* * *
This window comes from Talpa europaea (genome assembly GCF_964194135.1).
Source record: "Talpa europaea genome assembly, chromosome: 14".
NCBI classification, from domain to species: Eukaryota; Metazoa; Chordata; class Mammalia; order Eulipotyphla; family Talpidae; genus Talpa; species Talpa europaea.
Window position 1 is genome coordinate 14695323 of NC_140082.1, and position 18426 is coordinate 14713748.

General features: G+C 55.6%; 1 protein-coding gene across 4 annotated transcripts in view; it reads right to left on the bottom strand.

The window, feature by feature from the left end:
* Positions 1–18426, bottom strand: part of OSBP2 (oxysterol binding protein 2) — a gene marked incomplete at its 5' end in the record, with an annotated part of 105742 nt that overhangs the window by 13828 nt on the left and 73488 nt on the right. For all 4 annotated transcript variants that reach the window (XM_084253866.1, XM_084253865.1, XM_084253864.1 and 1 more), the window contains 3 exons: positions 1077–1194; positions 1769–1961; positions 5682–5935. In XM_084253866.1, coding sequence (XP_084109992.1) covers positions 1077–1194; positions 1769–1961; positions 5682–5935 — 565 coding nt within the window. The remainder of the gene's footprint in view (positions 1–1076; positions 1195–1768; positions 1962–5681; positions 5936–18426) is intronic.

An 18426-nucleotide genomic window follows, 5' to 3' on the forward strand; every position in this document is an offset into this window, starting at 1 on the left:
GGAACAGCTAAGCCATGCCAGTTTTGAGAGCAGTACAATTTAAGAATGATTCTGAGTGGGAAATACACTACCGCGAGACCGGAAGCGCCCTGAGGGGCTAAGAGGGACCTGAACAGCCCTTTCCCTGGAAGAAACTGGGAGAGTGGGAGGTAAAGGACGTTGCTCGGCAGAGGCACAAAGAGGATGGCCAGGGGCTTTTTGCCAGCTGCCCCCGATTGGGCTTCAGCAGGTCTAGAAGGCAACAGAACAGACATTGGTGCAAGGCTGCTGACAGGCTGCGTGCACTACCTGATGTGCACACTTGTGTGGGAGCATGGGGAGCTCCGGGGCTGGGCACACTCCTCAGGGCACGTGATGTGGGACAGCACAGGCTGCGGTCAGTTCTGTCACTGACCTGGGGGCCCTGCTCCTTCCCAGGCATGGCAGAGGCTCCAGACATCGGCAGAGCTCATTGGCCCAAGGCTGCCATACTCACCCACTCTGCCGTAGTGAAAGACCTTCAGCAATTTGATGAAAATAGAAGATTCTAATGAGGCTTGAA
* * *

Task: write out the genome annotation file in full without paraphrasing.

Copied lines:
This window comes from Talpa europaea (genome assembly GCF_964194135.1).
Source record: "Talpa europaea genome assembly, chromosome: 14".
NCBI classification, from domain to species: Eukaryota; Metazoa; Chordata; class Mammalia; order Eulipotyphla; family Talpidae; genus Talpa; species Talpa europaea.
Window position 1 is genome coordinate 14695323 of NC_140082.1, and position 18426 is coordinate 14713748.

General features: G+C 55.6%; 1 protein-coding gene across 4 annotated transcripts in view; it reads right to left on the bottom strand.

The window, feature by feature from the left end:
* Positions 1–18426, bottom strand: part of OSBP2 (oxysterol binding protein 2) — a gene marked incomplete at its 5' end in the record, with an annotated part of 105742 nt that overhangs the window by 13828 nt on the left and 73488 nt on the right. For all 4 annotated transcript variants that reach the window (XM_084253866.1, XM_084253865.1, XM_084253864.1 and 1 more), the window contains 3 exons: positions 1077–1194; positions 1769–1961; positions 5682–5935. In XM_084253866.1, coding sequence (XP_084109992.1) covers positions 1077–1194; positions 1769–1961; positions 5682–5935 — 565 coding nt within the window. The remainder of the gene's footprint in view (positions 1–1076; positions 1195–1768; positions 1962–5681; positions 5936–18426) is intronic.

An 18426-nucleotide genomic window follows, 5' to 3' on the forward strand; every position in this document is an offset into this window, starting at 1 on the left:
GGAACAGCTAAGCCATGCCAGTTTTGAGAGCAGTACAATTTAAGAATGATTCTGAGTGGGAAATACACTACCGCGAGACCGGAAGCGCCCTGAGGGGCTAAGAGGGACCTGAACAGCCCTTTCCCTGGAAGAAACTGGGAGAGTGGGAGGTAAAGGACGTTGCTCGGCAGAGGCACAAAGAGGATGGCCAGGGGCTTTTTGCCAGCTGCCCCCGATTGGGCTTCAGCAGGTCTAGAAGGCAACAGAACAGACATTGGTGCAAGGCTGCTGACAGGCTGCGTGCACTACCTGATGTGCACACTTGTGTGGGAGCATGGGGAGCTCCGGGGCTGGGCACACTCCTCAGGGCACGTGATGTGGGACAGCACAGGCTGCGGTCAGTTCTGTCACTGACCTGGGGGCCCTGCTCCTTCCCAGGCATGGCAGAGGCTCCAGACATCGGCAGAGCTCATTGGCCCAAGGCTGCCATACTCACCCACTCTGCCGTAGTGAAAGACCTTCAGCAATTTGATGAAAATAGAAGATTCTAATGAGGCTTGAA